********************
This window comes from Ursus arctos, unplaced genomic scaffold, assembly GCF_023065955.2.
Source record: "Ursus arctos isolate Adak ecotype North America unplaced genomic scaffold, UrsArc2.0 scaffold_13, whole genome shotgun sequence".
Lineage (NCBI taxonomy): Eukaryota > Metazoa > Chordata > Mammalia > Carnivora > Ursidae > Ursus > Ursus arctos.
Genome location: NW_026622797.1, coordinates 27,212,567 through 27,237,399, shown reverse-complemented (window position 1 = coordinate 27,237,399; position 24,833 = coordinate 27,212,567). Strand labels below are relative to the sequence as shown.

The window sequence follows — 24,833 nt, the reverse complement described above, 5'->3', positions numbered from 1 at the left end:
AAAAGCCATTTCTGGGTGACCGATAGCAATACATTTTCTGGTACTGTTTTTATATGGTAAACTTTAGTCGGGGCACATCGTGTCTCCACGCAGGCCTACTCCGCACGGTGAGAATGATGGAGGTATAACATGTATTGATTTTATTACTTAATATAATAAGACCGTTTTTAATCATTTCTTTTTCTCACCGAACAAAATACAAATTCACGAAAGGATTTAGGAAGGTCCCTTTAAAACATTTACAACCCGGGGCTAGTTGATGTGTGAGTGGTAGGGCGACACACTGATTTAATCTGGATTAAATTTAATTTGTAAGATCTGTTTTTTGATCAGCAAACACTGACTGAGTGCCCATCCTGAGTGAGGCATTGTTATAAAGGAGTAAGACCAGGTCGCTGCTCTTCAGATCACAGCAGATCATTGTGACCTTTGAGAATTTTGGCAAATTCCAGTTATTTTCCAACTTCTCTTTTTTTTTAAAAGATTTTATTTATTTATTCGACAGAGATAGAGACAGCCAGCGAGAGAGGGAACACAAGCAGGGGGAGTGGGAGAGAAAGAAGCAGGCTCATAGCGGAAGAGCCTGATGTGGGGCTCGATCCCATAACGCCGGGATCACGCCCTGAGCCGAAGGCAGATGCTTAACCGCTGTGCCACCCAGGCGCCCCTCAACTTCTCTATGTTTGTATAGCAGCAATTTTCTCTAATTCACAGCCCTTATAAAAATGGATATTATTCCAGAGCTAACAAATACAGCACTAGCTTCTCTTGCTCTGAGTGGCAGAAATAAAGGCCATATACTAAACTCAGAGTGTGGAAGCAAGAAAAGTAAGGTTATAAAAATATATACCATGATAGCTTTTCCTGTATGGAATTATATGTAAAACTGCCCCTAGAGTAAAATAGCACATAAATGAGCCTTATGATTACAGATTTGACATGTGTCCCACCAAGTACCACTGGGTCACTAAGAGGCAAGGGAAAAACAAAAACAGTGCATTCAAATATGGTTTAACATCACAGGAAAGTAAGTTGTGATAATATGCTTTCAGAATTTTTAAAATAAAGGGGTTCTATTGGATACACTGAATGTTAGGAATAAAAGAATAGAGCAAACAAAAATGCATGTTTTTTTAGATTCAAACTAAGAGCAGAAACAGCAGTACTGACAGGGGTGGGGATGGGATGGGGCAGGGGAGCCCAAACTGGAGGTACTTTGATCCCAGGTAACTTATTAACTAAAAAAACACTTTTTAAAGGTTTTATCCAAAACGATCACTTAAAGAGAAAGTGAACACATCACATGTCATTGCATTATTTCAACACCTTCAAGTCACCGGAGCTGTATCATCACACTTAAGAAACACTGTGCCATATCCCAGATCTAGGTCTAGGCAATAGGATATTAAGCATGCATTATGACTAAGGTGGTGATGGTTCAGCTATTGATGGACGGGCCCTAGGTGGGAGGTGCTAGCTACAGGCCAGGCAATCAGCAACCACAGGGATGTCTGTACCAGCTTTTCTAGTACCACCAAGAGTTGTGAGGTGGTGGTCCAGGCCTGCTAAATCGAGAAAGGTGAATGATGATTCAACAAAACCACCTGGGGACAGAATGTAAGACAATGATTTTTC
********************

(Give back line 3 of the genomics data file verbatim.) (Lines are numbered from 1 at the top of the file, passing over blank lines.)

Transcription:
Lineage (NCBI taxonomy): Eukaryota > Metazoa > Chordata > Mammalia > Carnivora > Ursidae > Ursus > Ursus arctos.